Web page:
The distribution of the polymorphisms was assessed by the goodness-of-fit chi-square test in the non-RCC control group for Hardy-Weinberg equilibrium. Linkage disequilibrium (LD) was calculated using the Haploview software, version 4.2 (Broad Institute, Cambridge, MA, USA) and Lewontin D′ expressed the strength of the LD. Student’s t-test was used to analyze the difference in urinary total arsenic levels and arsenic profiles between RCC patients and controls, and recurrent cases and non-recurrent cases. Odds ratios (OR) and 95% confidence intervals (CI) were estimated by multivariate logistic regression models to determine the associations between urinary total arsenic, VEGF-A gene polymorphisms, and RCC. Cutoff points for continuous variables were the respective tertiles of the controls or non-recurrent cases. VEGF-A haplotype was estimated on the basis of the expectation-maximization algorithm using the SAS/Genetics module (SAS Institute, Cary, NC, USA). Significance tests for the linear trend among ORs across exposure strata were calculated by categorizing exposure variables and by treating ordinal variables as continuous variables. We used the relative excess risk due to interaction (RERI), synergy index (SI) and the respective 95% CIs to investigate the additive interactions of VEGF-A polymorphisms and urinary total arsenic level. For the joint effect analysis, the cutoff point for urinary total arsenic concentration (17 μg/L) was the median value of the non-recurrent cases. The two indexes were presented by Rothman and the detailed calculation method described by the previous study [43]. The RERI > 0 and SI >1 indicate the positive interaction. All statistical tests were two-sided with a significance level of 0.05. Statistical analyses were performed using Statistical Analysis Software version 9.3 (SAS Institute, Cary, NC, USA).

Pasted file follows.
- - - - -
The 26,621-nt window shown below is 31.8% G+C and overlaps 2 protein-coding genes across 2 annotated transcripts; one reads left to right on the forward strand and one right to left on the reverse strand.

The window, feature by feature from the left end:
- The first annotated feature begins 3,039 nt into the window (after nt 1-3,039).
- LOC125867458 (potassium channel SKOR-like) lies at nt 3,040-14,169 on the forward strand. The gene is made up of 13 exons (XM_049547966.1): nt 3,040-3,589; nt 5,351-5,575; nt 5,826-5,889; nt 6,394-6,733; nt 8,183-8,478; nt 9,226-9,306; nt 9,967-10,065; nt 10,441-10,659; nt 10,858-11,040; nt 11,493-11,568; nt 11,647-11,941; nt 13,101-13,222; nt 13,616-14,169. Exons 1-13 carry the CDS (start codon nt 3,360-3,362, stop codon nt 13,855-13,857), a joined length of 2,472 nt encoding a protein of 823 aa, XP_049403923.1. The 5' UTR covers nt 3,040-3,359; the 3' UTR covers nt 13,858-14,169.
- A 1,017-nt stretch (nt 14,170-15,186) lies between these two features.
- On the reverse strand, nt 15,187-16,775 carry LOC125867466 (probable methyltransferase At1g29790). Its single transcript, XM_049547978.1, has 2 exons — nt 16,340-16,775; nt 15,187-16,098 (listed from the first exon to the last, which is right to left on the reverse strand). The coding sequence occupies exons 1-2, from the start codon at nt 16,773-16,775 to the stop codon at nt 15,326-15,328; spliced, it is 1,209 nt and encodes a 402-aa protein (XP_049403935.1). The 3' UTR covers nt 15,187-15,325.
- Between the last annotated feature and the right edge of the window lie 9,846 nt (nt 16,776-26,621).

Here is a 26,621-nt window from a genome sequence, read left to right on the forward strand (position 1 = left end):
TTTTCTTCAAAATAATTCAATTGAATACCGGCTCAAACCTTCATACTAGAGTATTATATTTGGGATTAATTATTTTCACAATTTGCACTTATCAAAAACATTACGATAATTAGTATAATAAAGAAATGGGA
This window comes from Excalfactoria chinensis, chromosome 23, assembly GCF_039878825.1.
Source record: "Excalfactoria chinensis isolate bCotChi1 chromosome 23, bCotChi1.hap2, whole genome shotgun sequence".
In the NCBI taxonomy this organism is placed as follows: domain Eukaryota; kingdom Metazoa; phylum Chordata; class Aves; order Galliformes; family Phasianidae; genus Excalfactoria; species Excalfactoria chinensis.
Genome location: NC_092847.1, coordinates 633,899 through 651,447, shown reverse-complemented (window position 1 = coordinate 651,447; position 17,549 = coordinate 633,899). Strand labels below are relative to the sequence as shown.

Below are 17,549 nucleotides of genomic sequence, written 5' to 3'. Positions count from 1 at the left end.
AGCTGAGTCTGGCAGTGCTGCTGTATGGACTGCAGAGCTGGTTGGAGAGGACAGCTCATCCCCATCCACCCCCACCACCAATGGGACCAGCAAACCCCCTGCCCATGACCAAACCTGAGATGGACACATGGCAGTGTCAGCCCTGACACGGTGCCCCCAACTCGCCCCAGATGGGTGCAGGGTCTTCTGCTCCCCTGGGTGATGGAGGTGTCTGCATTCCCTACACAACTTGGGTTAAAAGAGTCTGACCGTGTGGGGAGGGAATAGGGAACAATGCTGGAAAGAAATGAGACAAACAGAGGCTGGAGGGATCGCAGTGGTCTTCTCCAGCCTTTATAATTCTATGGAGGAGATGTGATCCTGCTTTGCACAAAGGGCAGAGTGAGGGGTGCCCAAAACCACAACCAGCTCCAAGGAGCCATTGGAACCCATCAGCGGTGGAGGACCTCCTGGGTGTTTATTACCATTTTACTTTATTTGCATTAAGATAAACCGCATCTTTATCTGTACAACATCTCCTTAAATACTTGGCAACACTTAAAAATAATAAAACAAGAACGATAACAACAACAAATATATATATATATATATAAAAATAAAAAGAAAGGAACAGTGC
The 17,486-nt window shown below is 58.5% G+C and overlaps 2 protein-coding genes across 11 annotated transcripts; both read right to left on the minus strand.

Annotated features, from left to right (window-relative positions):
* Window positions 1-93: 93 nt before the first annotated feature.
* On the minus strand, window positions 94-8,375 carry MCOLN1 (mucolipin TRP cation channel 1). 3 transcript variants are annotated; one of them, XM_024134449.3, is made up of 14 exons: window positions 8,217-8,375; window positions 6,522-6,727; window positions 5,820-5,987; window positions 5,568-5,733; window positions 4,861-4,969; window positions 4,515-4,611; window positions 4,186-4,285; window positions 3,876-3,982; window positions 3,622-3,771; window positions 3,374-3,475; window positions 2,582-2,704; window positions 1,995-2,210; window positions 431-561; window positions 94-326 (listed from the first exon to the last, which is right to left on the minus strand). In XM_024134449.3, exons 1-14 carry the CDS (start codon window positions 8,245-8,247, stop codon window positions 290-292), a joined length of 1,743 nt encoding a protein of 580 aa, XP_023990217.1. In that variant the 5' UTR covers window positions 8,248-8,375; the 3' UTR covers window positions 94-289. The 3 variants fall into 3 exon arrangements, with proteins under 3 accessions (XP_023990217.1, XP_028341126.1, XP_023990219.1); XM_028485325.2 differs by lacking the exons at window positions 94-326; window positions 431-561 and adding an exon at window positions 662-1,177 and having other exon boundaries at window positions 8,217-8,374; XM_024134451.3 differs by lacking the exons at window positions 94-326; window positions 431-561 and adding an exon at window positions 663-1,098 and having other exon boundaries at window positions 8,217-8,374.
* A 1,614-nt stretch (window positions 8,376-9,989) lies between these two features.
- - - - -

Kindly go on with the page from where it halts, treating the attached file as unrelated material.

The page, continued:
Results

The total of 567 participants in the study included 191 RCC patients and 376 age- and gender-matched healthy controls. The mean ages of the cases and controls were 58.47 ± 0.96 years and 59.77 ± 0.63 years, respectively. Table 1 shows the demographics and characteristics of the cases, controls, recurrences and non-recurrences. After adjusting for gender and age, subjects with parental ethnicity of Mainland Chinese and other ethnicities had a significantly lower RCC risk than those with a parental ethnicity of Fukien Taiwanese. Cigarette smoking status was not related with the OR of RCC. Occasional alcohol drinking was inversely associated with the OR of RCC (OR 0.10, 95% CI 0.05–0.23). Consumption of tea or coffee significantly decreased the OR of RCC. Disease histories of hypertension, diabetes, or urolithiasis significantly increased the OR of RCC. RCC patients who consumed alcohol had a significantly higher risk of RCC recurrence (OR 3.72, 95% CI 1.36–10.18) than those who did not drink alcohol. Patients with stage III +IV (OR 11.61, 95% CI 4.13–32.68) or grade G3+G4 (OR 4.35, 95% CI 1.58–12.00) disease had a significantly increased risk of RCC recurrence than patients with stage I +II or grade G1+G2 disease, respectively.

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Table 1. Demographics and clinical characteristics of the study participants.

https://doi.org/10.1371/journal.pone.0145410.t001